Wake up for the day with a cappuccino and a berry cake. The Havlickovy sady park is right near the cafe, and you can enjoy the greenery of Prague as the city wakes up. For brunch, the place to go on a Saturday is Zanzibar. There is outdoor seating that overlooks a roundabout with a beautiful fountain in the middle.

If you are a Bloody Mary drinker, this is the place to get one, because a beer at brunch just somehow doesn’t seem as good. They serve many American breakfast items. A personal favorite is the eggs benedict, though offerings range from pancakes and waffles to salmon and eggs on toast.

If you are still around Vinohrady at dinnertime, go to Grossetos, an Italian restaurant in the shadow of Saint Ludmila church at Namesti Miru. When you walk in you are hit with the sight and smell of a wood-burning pizza oven that will make your mouth water. Grossetos has a huge menu with everything from pizza, to lasagna, to insalta mista.  Yes, they have a wine list, but also a long list of Czech brews that complement the acidity of the tomato sauce or the finesse of the pasta carbonara.


Sunday: There are two options for breakfast/lunch. Bohemia Bagel is quite central and has an American owner and the decor to prove it.  Your choices include everything from a bagel with cream cheese, to a tuna melt, to vegetable soup.

Or you can go to The Globe for a more formal breakfast. It is also popular with Americans, mainly expats.  Not only will you find a small bookstore at The Globe, but also drip coffee, which is a rare find in Prague. They have many traditional breakfasts choices, such as omelets, pancakes, French toast, and scrambles.

For dinner, go to Yami Sushi. It is very popular with Czechs and tourists alike, so be sure to make a reservation. While you have the option to stick to the typical spicy tuna rolls or rainbow rolls, Yami Sushi also has specialty rolls that their chefs invent which can be fun to try. Order over 5 rolls and your sushi will come on a big boat that they place in the middle of your table.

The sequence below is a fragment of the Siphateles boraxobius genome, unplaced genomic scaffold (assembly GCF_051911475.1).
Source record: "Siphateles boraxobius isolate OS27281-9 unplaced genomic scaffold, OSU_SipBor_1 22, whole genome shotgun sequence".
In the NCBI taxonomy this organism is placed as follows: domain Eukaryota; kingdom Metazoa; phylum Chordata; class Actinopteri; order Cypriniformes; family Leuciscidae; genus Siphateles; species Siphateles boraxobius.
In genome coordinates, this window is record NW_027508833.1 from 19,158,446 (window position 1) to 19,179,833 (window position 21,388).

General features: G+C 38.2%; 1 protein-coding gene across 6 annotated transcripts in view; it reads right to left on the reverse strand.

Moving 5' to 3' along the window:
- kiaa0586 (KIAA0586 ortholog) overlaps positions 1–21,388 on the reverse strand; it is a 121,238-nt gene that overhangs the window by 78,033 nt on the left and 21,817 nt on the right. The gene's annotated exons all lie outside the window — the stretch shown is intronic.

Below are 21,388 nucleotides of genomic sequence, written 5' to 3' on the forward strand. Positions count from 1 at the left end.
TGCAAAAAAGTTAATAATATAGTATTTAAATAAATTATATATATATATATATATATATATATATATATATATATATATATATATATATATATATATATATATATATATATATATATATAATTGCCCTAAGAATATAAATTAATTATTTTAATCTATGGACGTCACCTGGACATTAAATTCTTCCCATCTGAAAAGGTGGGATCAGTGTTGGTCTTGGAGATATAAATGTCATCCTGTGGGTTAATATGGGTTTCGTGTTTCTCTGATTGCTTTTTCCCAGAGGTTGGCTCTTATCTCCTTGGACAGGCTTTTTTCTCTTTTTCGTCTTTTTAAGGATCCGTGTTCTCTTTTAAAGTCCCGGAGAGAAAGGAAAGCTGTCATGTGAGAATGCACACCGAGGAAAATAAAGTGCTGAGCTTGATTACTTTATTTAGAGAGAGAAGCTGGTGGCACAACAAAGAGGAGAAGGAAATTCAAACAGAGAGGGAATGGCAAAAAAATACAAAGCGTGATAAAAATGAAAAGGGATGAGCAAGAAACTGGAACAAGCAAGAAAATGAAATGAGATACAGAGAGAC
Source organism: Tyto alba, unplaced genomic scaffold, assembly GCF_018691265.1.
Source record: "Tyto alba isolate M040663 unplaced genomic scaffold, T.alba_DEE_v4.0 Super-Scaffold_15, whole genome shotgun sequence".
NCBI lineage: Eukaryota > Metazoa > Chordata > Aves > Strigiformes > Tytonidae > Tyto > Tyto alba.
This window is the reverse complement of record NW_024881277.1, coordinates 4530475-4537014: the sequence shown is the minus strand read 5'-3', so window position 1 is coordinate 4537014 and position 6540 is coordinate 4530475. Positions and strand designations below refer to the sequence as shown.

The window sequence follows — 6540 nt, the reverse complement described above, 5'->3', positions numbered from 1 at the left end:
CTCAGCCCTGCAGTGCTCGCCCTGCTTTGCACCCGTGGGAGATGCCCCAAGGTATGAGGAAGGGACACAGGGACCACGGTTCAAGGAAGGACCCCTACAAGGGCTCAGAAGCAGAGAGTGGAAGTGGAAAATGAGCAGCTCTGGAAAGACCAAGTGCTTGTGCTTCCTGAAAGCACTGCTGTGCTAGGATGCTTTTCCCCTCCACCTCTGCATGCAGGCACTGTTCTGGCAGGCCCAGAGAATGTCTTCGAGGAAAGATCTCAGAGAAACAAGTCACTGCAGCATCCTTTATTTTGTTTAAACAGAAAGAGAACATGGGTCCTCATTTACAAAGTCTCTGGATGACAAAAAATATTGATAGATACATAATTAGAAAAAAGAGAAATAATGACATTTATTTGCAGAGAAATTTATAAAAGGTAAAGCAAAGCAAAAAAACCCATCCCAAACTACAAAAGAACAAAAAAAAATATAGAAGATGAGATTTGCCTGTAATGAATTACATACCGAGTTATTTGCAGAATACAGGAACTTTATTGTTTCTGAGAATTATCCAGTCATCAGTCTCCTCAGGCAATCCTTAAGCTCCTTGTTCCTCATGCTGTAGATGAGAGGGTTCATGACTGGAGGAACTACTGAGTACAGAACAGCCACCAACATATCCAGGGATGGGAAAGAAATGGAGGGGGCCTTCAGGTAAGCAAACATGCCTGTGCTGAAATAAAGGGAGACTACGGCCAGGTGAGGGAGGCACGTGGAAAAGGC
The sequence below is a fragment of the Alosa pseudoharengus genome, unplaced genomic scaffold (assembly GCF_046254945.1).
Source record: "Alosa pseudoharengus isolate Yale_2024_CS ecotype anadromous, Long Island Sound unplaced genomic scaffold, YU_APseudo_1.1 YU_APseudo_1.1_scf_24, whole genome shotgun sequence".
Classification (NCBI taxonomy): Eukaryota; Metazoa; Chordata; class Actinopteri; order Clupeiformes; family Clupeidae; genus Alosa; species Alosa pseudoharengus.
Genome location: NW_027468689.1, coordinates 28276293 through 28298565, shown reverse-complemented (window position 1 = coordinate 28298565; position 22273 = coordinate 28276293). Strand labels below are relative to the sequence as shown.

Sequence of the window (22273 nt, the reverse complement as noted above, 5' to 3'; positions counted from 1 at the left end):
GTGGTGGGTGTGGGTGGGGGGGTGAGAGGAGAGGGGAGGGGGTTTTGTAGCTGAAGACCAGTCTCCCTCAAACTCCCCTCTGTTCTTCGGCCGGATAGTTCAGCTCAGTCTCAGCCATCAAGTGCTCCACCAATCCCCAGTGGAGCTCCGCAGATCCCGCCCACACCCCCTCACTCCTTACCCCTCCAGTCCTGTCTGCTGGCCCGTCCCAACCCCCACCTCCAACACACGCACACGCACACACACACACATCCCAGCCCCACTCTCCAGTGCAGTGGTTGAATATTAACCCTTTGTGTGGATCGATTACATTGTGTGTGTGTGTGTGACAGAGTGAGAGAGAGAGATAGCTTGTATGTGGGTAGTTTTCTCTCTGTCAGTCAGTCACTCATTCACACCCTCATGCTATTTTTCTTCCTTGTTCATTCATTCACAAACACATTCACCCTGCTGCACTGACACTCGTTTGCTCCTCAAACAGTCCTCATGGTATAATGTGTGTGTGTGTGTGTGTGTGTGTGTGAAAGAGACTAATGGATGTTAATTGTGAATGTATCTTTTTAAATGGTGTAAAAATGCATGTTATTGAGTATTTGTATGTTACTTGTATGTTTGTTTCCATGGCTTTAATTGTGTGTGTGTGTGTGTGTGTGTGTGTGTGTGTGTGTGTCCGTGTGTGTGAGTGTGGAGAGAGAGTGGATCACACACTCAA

By the way, the choices of Czech beers need a table of their own.

Places Mentioned:

Yami Sushi – Masna 1051/3, Prague 1
tel.: +420 222 312 756
Hours: Tuesday-Sunday 12pm – 11pm

Las Adelitas – Male Namesti 13, Prague 1
tel.: +420 222 233 247
Hours: Mon-Wed 11am-1am; Thu-Fri 11am-3am; Sat 2pm-3am; Sun 2pm-1am

Bakeshop – Kozi 918/1, Prague 1
tel.: +420 222 316 823
Hours: Monday-Sunday 7am – 9pm

Zebra – Melantrichova 5, Prague 1
tel.: +420 777 873 333
Hours: Monday-Sunday 11am-11:30pm

Kafe Kakao – Americka 2, Vinohrady, Prague 2
tel.: +420 777 903 902
Hours: Monday-Sunday 10am-7pm

Zanzibar – Americka 15, Vinohrady, Prague 2
tel.: +420 222 520 315
Hours: Mon-Thur 8am-11pm; Fri 8am-12am; Sat 10am-12am; Sun 10am-11pm

Grossetos – Francouzska 79/2, namesti Miru, Prague 2
tel.: +420 224 252 778
Hours: 11:30am-11pm

Bohemia Bagel – Masna 2, Prague 1
tel.: +420 224 812 560
Hours: Monday-Sunday 8am-9pm

The Globe – Pstrossova 6,  Prague 1
tel.: +420 224 934 203
Hours: Mon-Thurs 9:30am – 12am; Fri-Sun 9:30am – 1am

Laura Buccieri is in the NYU Class of 2014, majoring in Anthropology and Creative Writing.  Her hometown is Atherton, California.



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Categories: Food, Spring 2013 Issue Number 1

Author:The Prague Wandering

The Prague Wandering is an NYU based study abroad webzine- the only one of its kind. It focuses on issues in contemporary Czech culture and the city of Prague, exploring beyond the study abroad bubble.